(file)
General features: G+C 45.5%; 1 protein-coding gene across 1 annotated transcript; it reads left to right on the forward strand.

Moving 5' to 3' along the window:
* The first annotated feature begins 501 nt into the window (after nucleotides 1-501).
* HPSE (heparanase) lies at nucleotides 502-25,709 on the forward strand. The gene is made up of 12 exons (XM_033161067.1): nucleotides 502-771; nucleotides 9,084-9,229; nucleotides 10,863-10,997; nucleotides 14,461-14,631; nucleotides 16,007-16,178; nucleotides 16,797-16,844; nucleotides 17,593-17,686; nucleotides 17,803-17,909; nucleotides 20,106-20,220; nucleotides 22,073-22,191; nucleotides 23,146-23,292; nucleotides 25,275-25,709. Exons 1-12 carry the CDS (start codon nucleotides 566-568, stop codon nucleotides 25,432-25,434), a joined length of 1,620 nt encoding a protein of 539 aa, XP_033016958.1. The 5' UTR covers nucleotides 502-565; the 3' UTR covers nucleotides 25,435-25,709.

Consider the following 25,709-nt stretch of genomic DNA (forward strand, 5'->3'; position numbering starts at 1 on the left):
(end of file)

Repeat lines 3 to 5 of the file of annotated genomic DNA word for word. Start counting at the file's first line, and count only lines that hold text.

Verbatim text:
* The first annotated feature begins 501 nt into the window (after nucleotides 1-501).
* HPSE (heparanase) lies at nucleotides 502-25,709 on the forward strand. The gene is made up of 12 exons (XM_033161067.1): nucleotides 502-771; nucleotides 9,084-9,229; nucleotides 10,863-10,997; nucleotides 14,461-14,631; nucleotides 16,007-16,178; nucleotides 16,797-16,844; nucleotides 17,593-17,686; nucleotides 17,803-17,909; nucleotides 20,106-20,220; nucleotides 22,073-22,191; nucleotides 23,146-23,292; nucleotides 25,275-25,709. Exons 1-12 carry the CDS (start codon nucleotides 566-568, stop codon nucleotides 25,432-25,434), a joined length of 1,620 nt encoding a protein of 539 aa, XP_033016958.1. The 5' UTR covers nucleotides 502-565; the 3' UTR covers nucleotides 25,435-25,709.

Consider the following 25,709-nt stretch of genomic DNA (forward strand, 5'->3'; position numbering starts at 1 on the left):